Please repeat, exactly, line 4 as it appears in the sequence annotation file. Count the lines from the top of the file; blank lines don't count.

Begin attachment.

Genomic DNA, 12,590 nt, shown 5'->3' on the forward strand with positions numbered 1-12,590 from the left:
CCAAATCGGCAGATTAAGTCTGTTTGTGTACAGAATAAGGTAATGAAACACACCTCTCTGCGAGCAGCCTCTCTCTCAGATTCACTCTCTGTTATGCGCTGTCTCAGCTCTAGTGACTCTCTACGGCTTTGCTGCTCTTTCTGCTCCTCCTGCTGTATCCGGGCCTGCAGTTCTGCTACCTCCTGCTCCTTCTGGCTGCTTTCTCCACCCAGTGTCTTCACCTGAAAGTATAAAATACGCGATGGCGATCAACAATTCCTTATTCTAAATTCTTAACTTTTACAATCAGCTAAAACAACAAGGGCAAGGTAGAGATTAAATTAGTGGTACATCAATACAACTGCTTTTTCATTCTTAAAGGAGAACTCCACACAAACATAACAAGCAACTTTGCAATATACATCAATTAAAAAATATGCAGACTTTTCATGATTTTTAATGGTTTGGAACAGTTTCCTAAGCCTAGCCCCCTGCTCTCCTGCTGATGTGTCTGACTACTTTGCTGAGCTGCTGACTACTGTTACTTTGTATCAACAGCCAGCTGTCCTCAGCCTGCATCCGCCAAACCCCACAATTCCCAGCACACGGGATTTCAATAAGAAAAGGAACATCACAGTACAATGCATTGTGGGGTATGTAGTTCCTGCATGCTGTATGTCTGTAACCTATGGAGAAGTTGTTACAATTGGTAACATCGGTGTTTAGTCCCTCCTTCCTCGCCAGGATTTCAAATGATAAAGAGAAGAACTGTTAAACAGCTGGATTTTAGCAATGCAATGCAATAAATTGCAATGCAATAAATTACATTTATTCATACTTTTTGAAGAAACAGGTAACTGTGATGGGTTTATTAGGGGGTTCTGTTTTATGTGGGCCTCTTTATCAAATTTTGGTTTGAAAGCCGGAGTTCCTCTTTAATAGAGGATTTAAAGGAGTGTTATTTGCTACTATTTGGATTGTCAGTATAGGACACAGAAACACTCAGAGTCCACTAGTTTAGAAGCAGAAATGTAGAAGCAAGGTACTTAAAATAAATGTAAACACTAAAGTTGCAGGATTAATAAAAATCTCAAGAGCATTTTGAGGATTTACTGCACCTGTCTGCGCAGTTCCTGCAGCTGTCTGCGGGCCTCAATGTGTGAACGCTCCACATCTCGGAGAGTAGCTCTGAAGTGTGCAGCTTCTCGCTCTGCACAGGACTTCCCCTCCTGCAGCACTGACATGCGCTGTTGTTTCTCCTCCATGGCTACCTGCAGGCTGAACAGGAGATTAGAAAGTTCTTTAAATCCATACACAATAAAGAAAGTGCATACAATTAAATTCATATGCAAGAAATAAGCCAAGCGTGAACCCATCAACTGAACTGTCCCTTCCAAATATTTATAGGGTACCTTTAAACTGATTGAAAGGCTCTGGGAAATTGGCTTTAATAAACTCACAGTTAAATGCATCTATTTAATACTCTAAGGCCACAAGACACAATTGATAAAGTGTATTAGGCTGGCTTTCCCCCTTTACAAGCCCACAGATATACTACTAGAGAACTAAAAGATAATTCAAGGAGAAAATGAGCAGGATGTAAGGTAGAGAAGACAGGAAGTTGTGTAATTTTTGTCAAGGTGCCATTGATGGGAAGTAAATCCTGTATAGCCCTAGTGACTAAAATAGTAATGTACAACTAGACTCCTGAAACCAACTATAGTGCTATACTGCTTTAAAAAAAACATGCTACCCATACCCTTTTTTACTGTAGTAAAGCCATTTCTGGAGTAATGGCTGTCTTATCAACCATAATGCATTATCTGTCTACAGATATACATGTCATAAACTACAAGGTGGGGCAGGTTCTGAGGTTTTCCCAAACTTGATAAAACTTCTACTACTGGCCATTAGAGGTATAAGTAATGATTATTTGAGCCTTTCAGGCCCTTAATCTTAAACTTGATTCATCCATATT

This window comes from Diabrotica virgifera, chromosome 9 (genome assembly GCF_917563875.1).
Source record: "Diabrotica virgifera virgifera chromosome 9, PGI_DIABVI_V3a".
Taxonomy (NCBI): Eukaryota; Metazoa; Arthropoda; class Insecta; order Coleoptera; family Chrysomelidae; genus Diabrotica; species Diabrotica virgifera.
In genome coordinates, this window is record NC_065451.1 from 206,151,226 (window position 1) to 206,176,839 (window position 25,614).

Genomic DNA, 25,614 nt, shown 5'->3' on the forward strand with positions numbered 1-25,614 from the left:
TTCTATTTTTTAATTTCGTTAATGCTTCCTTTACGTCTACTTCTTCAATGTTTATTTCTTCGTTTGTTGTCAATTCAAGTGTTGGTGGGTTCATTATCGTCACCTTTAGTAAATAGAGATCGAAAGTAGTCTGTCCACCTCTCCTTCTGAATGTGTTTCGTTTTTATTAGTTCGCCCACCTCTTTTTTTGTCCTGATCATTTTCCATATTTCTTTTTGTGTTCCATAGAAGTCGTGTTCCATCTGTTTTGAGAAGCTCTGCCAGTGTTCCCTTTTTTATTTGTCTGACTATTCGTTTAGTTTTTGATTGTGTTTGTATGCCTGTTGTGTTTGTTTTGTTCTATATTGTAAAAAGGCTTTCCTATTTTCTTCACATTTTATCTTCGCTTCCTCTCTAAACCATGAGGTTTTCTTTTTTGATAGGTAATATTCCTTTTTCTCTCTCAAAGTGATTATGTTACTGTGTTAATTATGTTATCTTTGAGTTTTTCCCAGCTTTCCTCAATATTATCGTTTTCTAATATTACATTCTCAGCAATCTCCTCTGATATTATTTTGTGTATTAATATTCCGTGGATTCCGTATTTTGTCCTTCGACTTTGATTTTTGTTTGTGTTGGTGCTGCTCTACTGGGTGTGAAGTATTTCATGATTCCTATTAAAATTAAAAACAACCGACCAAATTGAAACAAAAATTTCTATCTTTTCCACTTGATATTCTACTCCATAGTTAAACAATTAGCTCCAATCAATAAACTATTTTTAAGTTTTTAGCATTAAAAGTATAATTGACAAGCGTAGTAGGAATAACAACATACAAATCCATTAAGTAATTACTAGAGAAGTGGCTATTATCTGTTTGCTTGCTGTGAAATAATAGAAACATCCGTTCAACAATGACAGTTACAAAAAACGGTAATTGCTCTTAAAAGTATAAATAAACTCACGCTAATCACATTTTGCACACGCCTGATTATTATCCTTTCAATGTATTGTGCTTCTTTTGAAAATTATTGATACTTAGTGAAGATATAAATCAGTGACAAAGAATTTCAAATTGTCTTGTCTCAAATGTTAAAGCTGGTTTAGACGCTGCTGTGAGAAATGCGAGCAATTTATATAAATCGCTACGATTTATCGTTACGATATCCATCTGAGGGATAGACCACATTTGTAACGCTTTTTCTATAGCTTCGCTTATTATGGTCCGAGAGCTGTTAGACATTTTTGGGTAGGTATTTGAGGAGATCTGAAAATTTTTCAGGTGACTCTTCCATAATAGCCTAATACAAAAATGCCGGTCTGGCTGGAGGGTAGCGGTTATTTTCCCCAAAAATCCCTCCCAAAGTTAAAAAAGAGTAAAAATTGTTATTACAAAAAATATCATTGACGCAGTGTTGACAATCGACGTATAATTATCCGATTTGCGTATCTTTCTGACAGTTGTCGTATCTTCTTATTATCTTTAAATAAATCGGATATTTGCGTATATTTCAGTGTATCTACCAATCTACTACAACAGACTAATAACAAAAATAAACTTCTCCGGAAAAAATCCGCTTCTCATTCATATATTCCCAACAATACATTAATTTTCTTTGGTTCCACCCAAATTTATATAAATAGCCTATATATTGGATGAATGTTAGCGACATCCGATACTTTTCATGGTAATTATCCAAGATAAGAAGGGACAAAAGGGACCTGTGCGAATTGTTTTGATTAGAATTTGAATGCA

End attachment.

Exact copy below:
Source record: "Diabrotica virgifera virgifera chromosome 9, PGI_DIABVI_V3a".